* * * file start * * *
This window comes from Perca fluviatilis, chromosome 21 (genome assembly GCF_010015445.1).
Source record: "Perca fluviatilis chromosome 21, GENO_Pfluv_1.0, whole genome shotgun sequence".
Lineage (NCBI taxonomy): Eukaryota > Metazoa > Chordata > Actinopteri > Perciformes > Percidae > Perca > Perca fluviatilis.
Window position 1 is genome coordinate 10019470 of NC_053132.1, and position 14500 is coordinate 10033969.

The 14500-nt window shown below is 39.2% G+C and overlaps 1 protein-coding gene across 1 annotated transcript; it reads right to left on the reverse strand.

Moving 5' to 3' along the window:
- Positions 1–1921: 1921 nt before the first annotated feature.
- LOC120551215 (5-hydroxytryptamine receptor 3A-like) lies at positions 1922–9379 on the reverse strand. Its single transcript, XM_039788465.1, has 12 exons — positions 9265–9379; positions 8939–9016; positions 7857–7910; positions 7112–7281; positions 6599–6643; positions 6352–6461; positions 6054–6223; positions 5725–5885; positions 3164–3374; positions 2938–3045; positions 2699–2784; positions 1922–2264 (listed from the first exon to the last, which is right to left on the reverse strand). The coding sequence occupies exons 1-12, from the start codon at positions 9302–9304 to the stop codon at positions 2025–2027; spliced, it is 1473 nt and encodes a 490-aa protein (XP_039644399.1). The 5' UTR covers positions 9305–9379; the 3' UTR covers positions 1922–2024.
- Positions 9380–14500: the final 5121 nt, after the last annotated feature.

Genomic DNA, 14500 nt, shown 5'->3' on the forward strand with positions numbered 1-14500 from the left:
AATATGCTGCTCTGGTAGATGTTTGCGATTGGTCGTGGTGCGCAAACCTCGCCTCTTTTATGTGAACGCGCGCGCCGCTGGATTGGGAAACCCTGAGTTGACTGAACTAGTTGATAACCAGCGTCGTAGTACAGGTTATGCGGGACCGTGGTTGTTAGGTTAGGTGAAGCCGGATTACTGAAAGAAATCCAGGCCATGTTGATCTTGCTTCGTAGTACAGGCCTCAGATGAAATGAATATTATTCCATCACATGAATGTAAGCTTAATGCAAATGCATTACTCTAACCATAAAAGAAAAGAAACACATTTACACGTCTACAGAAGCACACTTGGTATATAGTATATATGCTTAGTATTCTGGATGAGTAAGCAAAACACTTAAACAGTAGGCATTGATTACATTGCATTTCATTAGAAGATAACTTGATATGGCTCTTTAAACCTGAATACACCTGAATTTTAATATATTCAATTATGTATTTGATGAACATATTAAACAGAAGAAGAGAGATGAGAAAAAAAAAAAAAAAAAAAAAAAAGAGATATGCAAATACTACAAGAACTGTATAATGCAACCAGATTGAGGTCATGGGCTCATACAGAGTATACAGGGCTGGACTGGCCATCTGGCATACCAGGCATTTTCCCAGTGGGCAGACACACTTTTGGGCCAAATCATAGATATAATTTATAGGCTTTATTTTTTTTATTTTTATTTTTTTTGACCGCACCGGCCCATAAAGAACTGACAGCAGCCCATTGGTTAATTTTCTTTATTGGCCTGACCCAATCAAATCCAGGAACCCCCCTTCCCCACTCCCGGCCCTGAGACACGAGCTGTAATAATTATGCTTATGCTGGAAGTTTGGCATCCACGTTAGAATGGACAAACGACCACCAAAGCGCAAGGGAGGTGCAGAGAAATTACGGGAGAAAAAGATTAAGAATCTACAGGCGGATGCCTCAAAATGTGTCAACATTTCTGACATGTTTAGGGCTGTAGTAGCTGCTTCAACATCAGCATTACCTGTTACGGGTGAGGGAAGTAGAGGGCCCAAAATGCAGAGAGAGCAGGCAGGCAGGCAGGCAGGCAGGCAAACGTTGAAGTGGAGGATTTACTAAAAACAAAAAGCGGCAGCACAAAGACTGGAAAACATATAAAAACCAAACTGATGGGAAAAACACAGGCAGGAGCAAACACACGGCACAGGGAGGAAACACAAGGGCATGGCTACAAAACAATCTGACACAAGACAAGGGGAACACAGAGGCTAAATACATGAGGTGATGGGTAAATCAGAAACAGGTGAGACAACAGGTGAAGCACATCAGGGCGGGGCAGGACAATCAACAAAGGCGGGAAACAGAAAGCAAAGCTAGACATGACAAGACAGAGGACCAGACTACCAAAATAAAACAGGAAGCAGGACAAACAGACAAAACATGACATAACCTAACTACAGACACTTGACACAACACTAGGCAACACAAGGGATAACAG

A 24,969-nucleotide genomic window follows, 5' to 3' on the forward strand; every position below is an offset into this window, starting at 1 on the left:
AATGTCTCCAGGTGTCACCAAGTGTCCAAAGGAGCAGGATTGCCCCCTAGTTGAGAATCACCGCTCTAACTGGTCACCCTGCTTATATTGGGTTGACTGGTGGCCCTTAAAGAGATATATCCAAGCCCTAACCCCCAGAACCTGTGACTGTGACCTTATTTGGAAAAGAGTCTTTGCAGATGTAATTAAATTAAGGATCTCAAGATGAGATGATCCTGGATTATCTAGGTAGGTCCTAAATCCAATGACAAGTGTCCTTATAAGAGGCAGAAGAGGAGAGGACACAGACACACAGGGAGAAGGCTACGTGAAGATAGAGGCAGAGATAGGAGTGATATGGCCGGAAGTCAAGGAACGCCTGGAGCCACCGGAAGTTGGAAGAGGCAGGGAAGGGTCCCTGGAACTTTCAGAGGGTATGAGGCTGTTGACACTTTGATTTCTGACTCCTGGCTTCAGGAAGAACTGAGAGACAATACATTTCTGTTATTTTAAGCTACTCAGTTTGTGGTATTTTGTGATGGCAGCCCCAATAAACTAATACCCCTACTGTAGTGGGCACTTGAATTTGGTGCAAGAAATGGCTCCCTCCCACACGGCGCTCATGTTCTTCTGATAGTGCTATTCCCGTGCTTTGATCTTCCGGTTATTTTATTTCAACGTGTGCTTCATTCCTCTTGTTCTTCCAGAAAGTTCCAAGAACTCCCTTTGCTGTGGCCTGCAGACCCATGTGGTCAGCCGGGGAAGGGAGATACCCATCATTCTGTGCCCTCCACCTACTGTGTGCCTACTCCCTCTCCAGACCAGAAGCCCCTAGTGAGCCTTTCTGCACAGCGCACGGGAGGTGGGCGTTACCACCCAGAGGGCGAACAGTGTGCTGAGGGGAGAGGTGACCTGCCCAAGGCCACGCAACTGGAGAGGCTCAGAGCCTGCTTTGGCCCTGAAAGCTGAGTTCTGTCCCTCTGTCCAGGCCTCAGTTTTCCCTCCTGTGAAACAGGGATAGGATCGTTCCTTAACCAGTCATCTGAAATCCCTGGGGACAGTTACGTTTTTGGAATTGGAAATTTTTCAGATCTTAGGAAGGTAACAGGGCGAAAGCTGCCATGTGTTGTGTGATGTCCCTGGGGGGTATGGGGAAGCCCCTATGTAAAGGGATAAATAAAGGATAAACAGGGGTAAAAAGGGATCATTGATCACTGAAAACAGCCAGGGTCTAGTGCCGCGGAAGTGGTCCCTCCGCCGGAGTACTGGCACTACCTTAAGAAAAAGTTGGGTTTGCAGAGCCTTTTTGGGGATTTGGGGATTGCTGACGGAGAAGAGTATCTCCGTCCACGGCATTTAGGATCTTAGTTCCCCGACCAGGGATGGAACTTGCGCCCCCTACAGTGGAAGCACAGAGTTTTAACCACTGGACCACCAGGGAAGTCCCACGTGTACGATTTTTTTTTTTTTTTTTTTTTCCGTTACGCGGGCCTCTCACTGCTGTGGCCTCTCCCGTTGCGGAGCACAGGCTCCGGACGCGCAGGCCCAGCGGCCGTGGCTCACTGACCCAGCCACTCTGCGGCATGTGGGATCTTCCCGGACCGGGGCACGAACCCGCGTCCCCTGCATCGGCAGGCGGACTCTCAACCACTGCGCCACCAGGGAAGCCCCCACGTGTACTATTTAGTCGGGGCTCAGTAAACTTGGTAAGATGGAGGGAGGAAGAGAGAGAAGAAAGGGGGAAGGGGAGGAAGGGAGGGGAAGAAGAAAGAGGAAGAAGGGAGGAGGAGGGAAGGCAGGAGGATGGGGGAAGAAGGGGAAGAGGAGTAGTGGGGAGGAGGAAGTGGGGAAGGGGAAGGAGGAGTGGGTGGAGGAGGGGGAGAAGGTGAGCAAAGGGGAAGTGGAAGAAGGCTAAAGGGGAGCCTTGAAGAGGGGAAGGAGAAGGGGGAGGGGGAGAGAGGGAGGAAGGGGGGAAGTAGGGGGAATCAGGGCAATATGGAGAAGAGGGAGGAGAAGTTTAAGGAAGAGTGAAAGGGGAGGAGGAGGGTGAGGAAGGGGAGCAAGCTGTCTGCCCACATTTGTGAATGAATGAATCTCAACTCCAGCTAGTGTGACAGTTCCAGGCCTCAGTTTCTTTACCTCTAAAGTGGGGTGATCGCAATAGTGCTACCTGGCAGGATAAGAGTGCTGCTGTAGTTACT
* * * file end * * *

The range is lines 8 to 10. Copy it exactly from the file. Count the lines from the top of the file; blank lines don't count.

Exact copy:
- LOC120551215 (5-hydroxytryptamine receptor 3A-like) lies at positions 1922–9379 on the reverse strand. Its single transcript, XM_039788465.1, has 12 exons — positions 9265–9379; positions 8939–9016; positions 7857–7910; positions 7112–7281; positions 6599–6643; positions 6352–6461; positions 6054–6223; positions 5725–5885; positions 3164–3374; positions 2938–3045; positions 2699–2784; positions 1922–2264 (listed from the first exon to the last, which is right to left on the reverse strand). The coding sequence occupies exons 1-12, from the start codon at positions 9302–9304 to the stop codon at positions 2025–2027; spliced, it is 1473 nt and encodes a 490-aa protein (XP_039644399.1). The 5' UTR covers positions 9305–9379; the 3' UTR covers positions 1922–2024.
- Positions 9380–14500: the final 5121 nt, after the last annotated feature.

Genomic DNA, 14500 nt, shown 5'->3' on the forward strand with positions numbered 1-14500 from the left: